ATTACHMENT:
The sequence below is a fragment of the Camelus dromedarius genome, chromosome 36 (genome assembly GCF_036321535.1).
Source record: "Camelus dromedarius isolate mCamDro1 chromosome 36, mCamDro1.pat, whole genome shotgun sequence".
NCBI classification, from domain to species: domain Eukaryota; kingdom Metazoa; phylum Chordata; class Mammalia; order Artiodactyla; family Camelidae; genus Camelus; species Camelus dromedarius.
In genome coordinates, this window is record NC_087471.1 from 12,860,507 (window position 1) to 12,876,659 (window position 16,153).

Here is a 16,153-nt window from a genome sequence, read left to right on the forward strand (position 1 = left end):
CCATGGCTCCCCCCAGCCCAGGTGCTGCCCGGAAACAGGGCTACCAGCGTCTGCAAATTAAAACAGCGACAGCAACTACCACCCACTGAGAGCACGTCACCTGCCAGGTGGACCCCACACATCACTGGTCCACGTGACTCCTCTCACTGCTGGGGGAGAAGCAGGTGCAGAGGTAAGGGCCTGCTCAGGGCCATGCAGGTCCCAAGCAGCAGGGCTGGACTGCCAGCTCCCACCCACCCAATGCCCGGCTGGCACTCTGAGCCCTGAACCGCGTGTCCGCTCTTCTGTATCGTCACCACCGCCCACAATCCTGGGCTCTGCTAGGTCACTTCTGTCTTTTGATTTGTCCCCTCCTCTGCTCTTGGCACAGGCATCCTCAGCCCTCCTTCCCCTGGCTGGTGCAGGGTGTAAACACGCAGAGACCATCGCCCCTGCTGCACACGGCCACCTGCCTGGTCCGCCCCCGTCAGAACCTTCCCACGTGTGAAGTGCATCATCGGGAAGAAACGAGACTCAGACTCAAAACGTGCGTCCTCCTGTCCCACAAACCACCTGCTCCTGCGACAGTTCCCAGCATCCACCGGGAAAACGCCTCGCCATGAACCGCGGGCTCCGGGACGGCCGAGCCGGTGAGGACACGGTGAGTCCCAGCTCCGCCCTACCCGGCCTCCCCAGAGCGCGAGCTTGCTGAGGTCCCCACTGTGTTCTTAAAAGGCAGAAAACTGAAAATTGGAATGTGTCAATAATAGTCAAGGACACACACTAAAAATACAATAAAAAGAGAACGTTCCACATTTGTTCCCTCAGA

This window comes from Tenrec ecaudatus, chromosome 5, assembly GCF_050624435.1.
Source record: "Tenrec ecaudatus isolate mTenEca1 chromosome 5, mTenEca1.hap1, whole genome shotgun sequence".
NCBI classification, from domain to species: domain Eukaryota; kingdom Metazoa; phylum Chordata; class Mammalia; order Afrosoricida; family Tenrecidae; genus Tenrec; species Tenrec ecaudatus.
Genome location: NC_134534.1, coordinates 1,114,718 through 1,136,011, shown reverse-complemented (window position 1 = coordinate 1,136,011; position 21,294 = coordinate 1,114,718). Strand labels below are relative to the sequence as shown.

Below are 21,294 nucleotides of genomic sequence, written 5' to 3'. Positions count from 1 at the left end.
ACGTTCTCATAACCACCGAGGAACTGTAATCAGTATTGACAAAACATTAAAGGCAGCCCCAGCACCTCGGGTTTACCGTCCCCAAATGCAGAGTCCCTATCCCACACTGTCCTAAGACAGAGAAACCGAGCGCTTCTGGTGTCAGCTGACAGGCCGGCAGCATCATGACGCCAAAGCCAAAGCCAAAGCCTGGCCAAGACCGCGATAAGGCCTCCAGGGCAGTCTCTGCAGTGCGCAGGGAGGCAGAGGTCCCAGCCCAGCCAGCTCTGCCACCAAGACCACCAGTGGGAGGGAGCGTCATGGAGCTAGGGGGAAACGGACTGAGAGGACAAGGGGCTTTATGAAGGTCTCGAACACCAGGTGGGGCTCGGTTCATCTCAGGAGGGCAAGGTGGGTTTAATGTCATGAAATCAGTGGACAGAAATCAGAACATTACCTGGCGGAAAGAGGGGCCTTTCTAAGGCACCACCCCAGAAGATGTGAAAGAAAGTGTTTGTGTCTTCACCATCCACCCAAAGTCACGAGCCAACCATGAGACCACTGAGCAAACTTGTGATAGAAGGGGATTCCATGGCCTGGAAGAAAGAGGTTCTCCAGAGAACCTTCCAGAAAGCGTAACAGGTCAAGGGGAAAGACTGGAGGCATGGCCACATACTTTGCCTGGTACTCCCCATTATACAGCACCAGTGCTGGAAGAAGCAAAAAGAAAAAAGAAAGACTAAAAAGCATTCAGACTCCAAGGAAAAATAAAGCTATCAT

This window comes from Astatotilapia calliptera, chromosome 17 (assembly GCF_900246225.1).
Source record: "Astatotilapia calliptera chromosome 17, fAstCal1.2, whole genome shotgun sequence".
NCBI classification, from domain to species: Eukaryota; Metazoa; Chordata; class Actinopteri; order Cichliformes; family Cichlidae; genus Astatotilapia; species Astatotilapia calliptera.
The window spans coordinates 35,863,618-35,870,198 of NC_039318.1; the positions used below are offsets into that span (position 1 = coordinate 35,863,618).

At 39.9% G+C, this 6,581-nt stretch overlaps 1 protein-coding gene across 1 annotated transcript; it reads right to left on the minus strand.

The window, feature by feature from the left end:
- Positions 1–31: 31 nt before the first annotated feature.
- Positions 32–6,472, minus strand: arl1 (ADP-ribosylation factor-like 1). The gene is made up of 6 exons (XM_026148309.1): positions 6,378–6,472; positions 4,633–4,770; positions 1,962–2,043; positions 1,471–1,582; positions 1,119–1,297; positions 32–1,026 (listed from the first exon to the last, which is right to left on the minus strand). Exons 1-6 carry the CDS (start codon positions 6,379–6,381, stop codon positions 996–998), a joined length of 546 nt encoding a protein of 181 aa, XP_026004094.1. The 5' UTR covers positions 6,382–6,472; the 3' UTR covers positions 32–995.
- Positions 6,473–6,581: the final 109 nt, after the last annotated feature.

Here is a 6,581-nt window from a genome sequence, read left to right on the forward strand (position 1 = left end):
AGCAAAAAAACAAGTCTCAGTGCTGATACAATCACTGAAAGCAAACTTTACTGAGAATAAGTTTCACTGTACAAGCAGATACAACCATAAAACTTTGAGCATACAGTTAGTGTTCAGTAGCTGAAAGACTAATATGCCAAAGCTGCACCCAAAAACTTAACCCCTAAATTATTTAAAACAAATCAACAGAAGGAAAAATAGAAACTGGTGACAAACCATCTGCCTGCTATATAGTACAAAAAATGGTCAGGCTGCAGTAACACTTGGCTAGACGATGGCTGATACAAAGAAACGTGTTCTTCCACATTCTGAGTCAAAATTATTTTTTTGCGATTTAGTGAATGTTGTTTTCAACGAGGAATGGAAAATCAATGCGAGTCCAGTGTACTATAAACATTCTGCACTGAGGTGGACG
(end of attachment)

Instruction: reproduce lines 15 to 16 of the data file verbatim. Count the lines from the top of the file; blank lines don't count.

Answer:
NCBI classification, from domain to species: Eukaryota; Metazoa; Chordata; class Actinopteri; order Cichliformes; family Cichlidae; genus Astatotilapia; species Astatotilapia calliptera.
The window spans coordinates 35,863,618-35,870,198 of NC_039318.1; the positions used below are offsets into that span (position 1 = coordinate 35,863,618).